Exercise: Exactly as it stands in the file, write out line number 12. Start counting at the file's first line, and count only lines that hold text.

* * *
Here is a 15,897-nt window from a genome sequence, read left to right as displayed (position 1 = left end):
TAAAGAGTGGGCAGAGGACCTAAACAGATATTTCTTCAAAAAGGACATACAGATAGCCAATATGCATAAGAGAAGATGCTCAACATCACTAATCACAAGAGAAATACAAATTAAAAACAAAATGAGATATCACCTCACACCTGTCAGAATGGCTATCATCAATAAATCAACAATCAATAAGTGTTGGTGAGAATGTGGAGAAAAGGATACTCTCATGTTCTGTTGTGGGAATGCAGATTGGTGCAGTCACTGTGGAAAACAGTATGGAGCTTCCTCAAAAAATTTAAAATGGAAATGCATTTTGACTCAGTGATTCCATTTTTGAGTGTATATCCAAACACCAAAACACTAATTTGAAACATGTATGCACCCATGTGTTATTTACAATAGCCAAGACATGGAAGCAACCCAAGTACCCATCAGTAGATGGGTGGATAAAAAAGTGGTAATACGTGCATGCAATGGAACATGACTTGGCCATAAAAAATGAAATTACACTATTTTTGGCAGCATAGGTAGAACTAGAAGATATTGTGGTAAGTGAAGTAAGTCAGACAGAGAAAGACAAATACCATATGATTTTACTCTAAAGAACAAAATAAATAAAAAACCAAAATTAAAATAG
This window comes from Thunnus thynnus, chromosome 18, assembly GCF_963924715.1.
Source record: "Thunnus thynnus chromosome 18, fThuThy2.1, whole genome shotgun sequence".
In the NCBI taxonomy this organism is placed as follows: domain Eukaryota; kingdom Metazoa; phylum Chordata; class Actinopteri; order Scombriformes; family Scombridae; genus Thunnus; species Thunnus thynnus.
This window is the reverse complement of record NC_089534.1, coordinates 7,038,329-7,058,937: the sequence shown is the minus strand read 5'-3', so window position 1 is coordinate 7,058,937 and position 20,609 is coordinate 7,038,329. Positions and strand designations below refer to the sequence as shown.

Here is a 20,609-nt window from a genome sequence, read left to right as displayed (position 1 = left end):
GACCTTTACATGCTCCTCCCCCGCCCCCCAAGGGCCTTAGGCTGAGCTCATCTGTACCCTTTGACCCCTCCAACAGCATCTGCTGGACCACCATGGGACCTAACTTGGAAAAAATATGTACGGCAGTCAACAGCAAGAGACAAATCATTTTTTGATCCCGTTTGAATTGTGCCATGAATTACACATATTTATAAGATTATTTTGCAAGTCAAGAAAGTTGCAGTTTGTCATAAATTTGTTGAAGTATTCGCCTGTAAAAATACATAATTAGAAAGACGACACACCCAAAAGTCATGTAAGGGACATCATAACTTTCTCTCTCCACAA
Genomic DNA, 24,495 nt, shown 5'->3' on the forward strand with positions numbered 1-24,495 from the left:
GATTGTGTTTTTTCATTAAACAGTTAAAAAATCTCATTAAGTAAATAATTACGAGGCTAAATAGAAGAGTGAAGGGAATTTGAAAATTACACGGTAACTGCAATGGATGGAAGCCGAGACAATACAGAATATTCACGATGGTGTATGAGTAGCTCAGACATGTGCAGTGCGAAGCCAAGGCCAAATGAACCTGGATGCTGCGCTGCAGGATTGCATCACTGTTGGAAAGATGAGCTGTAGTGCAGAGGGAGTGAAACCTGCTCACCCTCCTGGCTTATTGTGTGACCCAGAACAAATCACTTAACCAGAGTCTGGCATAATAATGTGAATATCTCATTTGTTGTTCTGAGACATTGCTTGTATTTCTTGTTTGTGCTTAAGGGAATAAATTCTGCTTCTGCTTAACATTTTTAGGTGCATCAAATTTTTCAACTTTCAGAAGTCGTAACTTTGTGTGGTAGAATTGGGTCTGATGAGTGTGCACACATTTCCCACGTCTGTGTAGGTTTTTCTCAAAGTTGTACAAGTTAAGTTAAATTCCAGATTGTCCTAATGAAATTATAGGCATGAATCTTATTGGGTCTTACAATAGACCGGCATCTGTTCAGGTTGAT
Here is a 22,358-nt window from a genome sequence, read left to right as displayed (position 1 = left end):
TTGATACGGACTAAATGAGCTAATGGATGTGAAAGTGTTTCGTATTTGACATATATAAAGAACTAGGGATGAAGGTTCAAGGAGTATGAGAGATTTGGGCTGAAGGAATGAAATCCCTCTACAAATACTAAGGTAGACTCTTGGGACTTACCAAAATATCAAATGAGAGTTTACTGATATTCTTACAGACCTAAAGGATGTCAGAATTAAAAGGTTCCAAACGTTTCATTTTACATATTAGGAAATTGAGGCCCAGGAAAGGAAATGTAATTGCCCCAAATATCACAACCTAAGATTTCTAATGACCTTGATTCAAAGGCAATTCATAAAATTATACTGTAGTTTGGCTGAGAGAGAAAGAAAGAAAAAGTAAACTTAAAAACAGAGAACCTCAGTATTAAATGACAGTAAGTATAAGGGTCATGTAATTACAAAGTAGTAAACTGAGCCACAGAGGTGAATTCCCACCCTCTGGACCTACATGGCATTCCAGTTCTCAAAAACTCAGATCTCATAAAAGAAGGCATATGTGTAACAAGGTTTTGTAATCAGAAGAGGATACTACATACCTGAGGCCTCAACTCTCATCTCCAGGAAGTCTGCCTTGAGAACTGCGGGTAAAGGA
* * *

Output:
TTGATACGGACTAAATGAGCTAATGGATGTGAAAGTGTTTCGTATTTGACATATATAAAGAACTAGGGATGAAGGTTCAAGGAGTATGAGAGATTTGGGCTGAAGGAATGAAATCCCTCTACAAATACTAAGGTAGACTCTTGGGACTTACCAAAATATCAAATGAGAGTTTACTGATATTCTTACAGACCTAAAGGATGTCAGAATTAAAAGGTTCCAAACGTTTCATTTTACATATTAGGAAATTGAGGCCCAGGAAAGGAAATGTAATTGCCCCAAATATCACAACCTAAGATTTCTAATGACCTTGATTCAAAGGCAATTCATAAAATTATACTGTAGTTTGGCTGAGAGAGAAAGAAAGAAAAAGTAAACTTAAAAACAGAGAACCTCAGTATTAAATGACAGTAAGTATAAGGGTCATGTAATTACAAAGTAGTAAACTGAGCCACAGAGGTGAATTCCCACCCTCTGGACCTACATGGCATTCCAGTTCTCAAAAACTCAGATCTCATAAAAGAAGGCATATGTGTAACAAGGTTTTGTAATCAGAAGAGGATACTACATACCTGAGGCCTCAACTCTCATCTCCAGGAAGTCTGCCTTGAGAACTGCGGGTAAAGGA